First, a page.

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Gargen tour - part2


…..continuation from Part1:
Next garden on our tour itinerary was another “horsie farm” In both places the owners did not promote to see them as people want to feed them with not always horse friendly food.( My assessment)
Wall of pretty roses welcomes you.

This was a mature and almost overgrown garden in several parts around the main house. Of course it helps if you have an unlimited supply of horse manure
At the back of the house was lovely pond with all sort of fish and water lilies.

And very mature garden maybe little overgrown for my taste but there was a dining deck above it and I bet the view from it was heavenly. How they got to sit at the bench below …I do not know (maybe a secret path)

There was also a swimming pool in that general area but I did not take picture of that.
The front of the property was dominated by 3mature catalpas(photographed from behind the Goldflame Spirea) and dogwood kousa in full bloom.

Beautiful specimen under planted with hellebores


The main front door was adorned by 2 vivid large blue pots with Fuchsia magellanica. They made a big statement. Nice and interesting doors too.

What I really liked was a dwarf hemlock (Tsuga Canadensis) in the pot.

Geranium in hanging baskets

Deer will usually not bother to go where they are dogs to chase them so many people with dogs and no fences can grow even roses.

Did you say deer? Not now please.

Pulmonaria and pinks in the corner

Mature border on the way out.

The second last garden was meticulous. I would guess that the owners plant collectors. The truth is I did not recognize many of their plants. The house was in very nice residential neighbourhood . They built it in 2004 so the garden was only 11 years in making. It looked much more mature

At the entrance were standing 3 narrow conifers -Picea pungens glauca pendula -maybe?… and dark red berberis. Nice combination …I thought.

On the other side of the driveway were 3 very red maples under planted with skimmia japonica.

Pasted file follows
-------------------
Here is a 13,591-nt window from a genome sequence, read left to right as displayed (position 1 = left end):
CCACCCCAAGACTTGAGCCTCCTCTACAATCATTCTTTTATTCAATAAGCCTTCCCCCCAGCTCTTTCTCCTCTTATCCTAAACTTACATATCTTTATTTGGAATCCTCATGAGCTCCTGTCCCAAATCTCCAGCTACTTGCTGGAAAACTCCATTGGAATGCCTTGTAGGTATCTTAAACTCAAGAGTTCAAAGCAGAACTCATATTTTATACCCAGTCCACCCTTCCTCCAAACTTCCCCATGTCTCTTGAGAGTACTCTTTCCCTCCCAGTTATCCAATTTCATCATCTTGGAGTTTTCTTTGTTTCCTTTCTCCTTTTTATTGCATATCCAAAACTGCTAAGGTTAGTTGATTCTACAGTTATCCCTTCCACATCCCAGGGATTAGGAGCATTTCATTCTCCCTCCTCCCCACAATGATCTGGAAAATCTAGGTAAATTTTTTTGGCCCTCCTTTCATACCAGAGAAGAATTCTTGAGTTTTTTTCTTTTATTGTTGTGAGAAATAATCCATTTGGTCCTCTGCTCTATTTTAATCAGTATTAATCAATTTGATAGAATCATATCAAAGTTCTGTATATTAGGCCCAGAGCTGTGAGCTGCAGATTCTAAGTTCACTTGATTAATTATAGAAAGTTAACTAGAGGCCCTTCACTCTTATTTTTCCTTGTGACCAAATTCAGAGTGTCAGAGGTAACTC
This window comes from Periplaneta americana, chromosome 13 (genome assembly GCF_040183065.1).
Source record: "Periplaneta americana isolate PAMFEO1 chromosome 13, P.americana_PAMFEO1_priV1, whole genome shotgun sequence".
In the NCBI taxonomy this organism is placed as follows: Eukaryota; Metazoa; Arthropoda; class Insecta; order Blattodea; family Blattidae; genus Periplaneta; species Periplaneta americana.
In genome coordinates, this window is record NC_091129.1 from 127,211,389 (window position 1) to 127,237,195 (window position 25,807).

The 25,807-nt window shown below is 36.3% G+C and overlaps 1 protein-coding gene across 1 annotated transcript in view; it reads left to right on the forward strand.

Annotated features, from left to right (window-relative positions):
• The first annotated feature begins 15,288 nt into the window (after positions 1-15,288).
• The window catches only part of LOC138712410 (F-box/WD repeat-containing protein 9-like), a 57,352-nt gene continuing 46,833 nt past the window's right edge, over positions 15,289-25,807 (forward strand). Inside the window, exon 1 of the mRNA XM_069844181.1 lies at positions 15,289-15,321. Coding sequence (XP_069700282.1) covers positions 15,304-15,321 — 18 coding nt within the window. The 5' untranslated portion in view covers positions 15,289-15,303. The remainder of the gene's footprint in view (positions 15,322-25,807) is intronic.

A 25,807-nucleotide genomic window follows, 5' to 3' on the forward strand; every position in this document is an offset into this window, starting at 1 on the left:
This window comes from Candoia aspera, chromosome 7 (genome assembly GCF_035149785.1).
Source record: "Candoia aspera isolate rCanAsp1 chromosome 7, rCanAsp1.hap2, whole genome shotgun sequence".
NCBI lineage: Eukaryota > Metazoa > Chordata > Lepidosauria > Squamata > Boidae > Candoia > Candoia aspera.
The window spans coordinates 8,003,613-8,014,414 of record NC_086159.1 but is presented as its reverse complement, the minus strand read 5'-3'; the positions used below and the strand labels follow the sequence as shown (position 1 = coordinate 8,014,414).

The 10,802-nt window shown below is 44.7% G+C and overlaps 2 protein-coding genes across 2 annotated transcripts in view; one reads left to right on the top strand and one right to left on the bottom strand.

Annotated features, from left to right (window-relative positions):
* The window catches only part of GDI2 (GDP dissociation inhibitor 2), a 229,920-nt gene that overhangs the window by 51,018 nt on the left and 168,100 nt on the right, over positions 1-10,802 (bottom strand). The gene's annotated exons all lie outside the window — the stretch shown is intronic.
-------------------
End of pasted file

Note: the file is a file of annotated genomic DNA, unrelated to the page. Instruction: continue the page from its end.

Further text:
At the higher point of the front lawn (as we walked up the driveway) we were greeted by a young Cornus kousa which is a popular tree in our region. It is a crowd stopper when mature and in full bloom

Landscape along the driveway

Some plants closer to the house in shady corner

Ferns and hostas

Good size Ligularia

Interesting grass which I do not have name for.

More hostas and conifers. Yew on the right , in the middle is actually a climbing hydrangea ( not conifer) and on the right was what looked like a box(Buxus)

These white calla lilies were the first thing which demanded our attention as we entered their back yard. I do not see them too often grown in the ground

They were healthy and beautiful.

It was obvious that owners liked lilies as there were several patches of them around, such as this interesting variety.

This is a part of back yard closest to the outside living areas (which I did not photograph)

Another dogwood kousa in full bloom

Lots of interesting plant combinations as this Rodgersia under a eucalyptus tree

Eucalyptus in bloom. I have never seen it blooming before.

Oh no!…too late now!

Weeping hemlock and a red rose. What a wonderful combination. Too bad I cannot grow roses. Perhaps few peonies would look as nice as rose

Mixed border, although they had very little of these.

Some plants I did know what they were and would appreciate if someone could to tell me:
1. interesting bush with white flowers

2. ?

Several pines….. Mungo (I think but not sure)

and this interesting narrow specimen with an airy look.

Gunnera tucked in the back corner

Some aggressive vine I did not recognize

Noticeably, there were no garden ornaments of any kind (except for the little fountain). Only few bird houses and feeders

On the way out: “Golden spirit” cotinus and dark red berberis made a big statement.

The last garden was positioned on the shore of Lake Quamichan. This was an artists garden and there were plenty of objects scattered among the plants including their paintings.
The enclosed front yard’s main feature was climbing hydrangea (Hydrangea anomala petiolarison) on a stump of an old Garry Oak (Quercus garryana) which was hit by lightning and cut down. It was in full bloom. It was massive and true focal point . Surrounded by many rhododendrons, unfortunately not in bloom any more.

Mixed borders around the front was a medley of perennials, potted annuals , small statutory characters and an art work.

Cute little chap

and another happy fellow